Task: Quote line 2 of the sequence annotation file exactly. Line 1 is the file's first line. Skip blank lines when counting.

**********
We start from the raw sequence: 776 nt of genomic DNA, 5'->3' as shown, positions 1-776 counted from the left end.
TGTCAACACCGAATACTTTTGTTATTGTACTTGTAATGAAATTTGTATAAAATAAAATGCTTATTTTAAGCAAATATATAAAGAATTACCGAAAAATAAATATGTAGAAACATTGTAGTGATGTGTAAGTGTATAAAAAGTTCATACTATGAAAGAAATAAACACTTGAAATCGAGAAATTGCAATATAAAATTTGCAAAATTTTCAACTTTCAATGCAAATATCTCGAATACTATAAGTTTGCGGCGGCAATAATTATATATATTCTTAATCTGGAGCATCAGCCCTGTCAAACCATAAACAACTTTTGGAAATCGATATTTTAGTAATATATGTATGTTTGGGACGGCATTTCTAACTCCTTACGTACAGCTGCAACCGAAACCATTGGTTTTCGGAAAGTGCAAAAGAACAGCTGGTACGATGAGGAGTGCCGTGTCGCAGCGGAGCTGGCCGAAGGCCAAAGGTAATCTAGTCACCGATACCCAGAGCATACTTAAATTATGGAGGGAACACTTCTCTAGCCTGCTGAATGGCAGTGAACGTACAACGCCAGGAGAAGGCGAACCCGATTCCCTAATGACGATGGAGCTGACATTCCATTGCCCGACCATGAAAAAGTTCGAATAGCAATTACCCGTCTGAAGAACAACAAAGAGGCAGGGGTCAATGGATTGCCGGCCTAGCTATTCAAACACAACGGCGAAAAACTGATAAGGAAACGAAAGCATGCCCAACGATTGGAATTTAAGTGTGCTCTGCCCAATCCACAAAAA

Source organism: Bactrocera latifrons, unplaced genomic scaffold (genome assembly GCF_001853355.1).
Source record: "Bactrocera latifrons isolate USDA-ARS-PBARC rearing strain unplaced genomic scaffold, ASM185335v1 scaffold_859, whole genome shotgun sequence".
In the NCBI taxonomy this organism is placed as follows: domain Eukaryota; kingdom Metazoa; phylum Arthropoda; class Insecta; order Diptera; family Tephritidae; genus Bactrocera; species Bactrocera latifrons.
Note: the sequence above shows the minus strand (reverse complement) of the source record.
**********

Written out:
TGTCAACACCGAATACTTTTGTTATTGTACTTGTAATGAAATTTGTATAAAATAAAATGCTTATTTTAAGCAAATATATAAAGAATTACCGAAAAATAAATATGTAGAAACATTGTAGTGATGTGTAAGTGTATAAAAAGTTCATACTATGAAAGAAATAAACACTTGAAATCGAGAAATTGCAATATAAAATTTGCAAAATTTTCAACTTTCAATGCAAATATCTCGAATACTATAAGTTTGCGGCGGCAATAATTATATATATTCTTAATCTGGAGCATCAGCCCTGTCAAACCATAAACAACTTTTGGAAATCGATATTTTAGTAATATATGTATGTTTGGGACGGCATTTCTAACTCCTTACGTACAGCTGCAACCGAAACCATTGGTTTTCGGAAAGTGCAAAAGAACAGCTGGTACGATGAGGAGTGCCGTGTCGCAGCGGAGCTGGCCGAAGGCCAAAGGTAATCTAGTCACCGATACCCAGAGCATACTTAAATTATGGAGGGAACACTTCTCTAGCCTGCTGAATGGCAGTGAACGTACAACGCCAGGAGAAGGCGAACCCGATTCCCTAATGACGATGGAGCTGACATTCCATTGCCCGACCATGAAAAAGTTCGAATAGCAATTACCCGTCTGAAGAACAACAAAGAGGCAGGGGTCAATGGATTGCCGGCCTAGCTATTCAAACACAACGGCGAAAAACTGATAAGGAAACGAAAGCATGCCCAACGATTGGAATTTAAGTGTGCTCTGCCCAATCCACAAAAA